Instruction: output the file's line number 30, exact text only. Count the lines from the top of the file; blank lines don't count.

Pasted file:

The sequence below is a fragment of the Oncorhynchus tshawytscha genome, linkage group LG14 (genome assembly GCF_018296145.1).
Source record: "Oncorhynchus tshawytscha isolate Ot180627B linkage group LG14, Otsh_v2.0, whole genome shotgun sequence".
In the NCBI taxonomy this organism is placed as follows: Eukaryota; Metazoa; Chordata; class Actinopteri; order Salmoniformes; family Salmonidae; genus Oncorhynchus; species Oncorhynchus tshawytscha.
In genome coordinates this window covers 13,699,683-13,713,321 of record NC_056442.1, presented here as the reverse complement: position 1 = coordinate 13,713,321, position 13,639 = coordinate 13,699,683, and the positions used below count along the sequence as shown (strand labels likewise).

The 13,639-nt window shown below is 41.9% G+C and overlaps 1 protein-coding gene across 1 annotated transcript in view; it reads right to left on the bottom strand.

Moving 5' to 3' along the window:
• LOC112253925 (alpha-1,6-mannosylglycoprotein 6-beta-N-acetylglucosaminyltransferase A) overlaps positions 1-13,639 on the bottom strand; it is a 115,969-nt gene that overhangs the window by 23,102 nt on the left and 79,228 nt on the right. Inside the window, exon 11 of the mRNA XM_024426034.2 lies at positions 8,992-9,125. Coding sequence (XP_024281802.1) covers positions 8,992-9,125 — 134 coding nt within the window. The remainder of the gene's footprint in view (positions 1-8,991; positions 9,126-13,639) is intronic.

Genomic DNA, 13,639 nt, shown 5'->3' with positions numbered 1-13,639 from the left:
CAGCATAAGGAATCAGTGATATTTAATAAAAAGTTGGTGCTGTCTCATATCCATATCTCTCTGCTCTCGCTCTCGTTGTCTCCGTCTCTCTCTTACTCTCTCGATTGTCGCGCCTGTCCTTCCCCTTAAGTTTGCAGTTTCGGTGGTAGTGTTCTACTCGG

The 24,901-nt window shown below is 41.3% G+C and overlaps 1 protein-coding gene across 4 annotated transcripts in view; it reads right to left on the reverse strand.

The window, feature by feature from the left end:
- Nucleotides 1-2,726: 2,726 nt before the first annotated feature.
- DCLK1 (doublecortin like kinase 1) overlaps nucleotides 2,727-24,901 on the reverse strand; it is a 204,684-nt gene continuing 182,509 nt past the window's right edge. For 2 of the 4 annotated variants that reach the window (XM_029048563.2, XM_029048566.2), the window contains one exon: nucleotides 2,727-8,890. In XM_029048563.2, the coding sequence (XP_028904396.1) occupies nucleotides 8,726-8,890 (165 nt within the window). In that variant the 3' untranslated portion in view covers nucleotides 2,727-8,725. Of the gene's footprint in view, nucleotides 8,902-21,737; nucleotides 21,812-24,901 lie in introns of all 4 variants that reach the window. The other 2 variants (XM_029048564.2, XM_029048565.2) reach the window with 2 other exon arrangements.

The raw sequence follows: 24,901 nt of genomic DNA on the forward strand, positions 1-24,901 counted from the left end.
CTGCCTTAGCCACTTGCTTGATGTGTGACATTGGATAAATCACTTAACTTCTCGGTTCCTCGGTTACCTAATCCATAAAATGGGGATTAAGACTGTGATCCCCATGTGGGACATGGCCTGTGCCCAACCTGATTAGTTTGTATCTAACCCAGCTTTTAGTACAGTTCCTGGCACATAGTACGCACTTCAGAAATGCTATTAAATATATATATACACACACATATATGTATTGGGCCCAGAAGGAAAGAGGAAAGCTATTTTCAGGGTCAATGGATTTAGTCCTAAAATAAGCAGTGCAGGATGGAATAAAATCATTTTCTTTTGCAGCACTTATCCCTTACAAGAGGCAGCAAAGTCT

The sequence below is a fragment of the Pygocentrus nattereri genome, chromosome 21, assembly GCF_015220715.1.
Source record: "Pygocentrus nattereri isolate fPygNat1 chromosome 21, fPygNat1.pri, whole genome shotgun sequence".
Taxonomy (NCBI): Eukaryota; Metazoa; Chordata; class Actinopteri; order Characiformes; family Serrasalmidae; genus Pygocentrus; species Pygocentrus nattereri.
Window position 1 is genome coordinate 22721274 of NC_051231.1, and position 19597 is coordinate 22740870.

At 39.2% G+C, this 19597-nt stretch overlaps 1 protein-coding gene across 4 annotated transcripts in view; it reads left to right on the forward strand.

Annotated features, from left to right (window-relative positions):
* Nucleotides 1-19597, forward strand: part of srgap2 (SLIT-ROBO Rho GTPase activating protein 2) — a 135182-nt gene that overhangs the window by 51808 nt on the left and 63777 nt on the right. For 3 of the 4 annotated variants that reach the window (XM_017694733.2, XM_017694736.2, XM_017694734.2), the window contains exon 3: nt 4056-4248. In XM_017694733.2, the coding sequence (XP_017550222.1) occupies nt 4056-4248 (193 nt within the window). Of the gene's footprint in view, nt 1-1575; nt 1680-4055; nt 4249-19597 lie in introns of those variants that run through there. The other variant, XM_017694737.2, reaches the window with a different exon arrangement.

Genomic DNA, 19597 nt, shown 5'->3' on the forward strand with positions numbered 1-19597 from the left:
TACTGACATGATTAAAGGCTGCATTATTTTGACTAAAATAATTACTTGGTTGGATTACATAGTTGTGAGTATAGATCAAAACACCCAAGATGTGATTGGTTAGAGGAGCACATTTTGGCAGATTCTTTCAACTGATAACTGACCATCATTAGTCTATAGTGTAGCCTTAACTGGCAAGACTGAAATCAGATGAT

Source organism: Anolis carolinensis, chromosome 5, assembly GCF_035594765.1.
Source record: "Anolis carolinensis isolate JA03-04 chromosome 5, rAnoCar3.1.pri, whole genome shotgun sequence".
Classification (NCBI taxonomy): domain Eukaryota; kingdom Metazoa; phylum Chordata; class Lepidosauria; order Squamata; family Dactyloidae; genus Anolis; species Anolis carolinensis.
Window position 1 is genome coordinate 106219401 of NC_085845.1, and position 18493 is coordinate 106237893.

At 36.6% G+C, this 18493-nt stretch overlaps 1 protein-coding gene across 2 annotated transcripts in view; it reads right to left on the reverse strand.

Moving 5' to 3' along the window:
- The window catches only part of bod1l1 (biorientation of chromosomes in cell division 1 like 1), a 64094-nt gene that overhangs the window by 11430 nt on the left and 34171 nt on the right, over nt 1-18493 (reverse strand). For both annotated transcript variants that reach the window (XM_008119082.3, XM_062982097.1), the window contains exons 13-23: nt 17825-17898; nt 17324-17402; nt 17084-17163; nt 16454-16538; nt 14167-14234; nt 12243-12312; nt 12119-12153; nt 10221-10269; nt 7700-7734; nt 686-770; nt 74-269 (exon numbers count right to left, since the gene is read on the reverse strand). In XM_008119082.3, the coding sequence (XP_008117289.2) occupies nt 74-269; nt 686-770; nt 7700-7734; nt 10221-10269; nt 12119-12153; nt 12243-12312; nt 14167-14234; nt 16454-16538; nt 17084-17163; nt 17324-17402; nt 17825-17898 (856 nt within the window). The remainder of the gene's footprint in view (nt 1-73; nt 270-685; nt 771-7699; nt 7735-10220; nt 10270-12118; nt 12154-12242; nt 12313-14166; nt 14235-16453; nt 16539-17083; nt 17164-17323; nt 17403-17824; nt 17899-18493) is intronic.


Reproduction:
Moving 5' to 3' along the window: